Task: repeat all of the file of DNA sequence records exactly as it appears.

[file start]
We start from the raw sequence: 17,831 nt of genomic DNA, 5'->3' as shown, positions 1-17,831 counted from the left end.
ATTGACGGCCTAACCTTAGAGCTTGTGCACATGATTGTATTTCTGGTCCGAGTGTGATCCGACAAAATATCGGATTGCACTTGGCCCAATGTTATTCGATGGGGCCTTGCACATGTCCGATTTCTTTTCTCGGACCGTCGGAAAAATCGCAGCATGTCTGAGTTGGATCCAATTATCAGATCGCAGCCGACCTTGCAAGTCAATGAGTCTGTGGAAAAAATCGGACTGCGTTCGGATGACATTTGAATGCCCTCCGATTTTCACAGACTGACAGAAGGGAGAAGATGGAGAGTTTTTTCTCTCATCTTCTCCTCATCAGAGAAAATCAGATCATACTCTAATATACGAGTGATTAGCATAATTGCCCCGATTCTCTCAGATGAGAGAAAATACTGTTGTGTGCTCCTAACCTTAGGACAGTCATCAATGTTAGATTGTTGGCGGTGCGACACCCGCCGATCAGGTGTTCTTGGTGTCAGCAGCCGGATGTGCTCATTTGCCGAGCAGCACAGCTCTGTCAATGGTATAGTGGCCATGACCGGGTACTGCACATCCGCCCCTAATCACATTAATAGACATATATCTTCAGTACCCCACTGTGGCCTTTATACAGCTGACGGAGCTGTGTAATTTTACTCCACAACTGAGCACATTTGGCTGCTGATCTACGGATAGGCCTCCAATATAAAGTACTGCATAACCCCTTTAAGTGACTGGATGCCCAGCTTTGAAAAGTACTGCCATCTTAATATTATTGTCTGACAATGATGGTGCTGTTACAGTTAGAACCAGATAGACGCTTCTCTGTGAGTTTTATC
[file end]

We start from the raw sequence: 17,831 nt of genomic DNA, 5'->3' as shown, positions 1-17,831 counted from the left end.
ATTGACGGCCTAACCTTAGAGCTTGTGCACATGATTGTATTTCTGGTCCGAGTGTGATCCGACAAAATATCGGATTGCACTTGGCCCAATGTTATTCGATGGGGCCTTGCACATGTCCGATTTCTTTTCTCGGACCGTCGGAAAAATCGCAGCATGTCTGAGTTGGATCCAATTATCAGATCGCAGCCGACCTTGCAAGTCAATGAGTCTGTGGAAAAAATCGGACTGCGTTCGGATGACATTTGAATGCCCTCCGATTTTCACAGACTGACAGAAGGGAGAAGATGGAGAGTTTTTTCTCTCATCTTCTCCTCATCAGAGAAAATCAGATCATACTCTAATATACGAGTGATTAGCATAATTGCCCCGATTCTCTCAGATGAGAGAAAATACTGTTGTGTGCTCCTAACCTTAGGACAGTCATCAATGTTAGATTGTTGGCGGTGCGACACCCGCCGATCAGGTGTTCTTGGTGTCAGCAGCCGGATGTGCTCATTTGCCGAGCAGCACAGCTCTGTCAATGGTATAGTGGCCATGACCGGGTACTGCACATCCGCCCCTAATCACATTAATAGACATATATCTTCAGTACCCCACTGTGGCCTTTATACAGCTGACGGAGCTGTGTAATTTTACTCCACAACTGAGCACATTTGGCTGCTGATCTACGGATAGGCCTCCAATATAAAGTACTGCATAACCCCTTTAAGTGACTGGATGCCCAGCTTTGAAAAGTACTGCCATCTTAATATTATTGTCTGACAATGATGGTGCTGTTACAGTTAGAACCAGATAGACGCTTCTCTGTGAGTTTTATC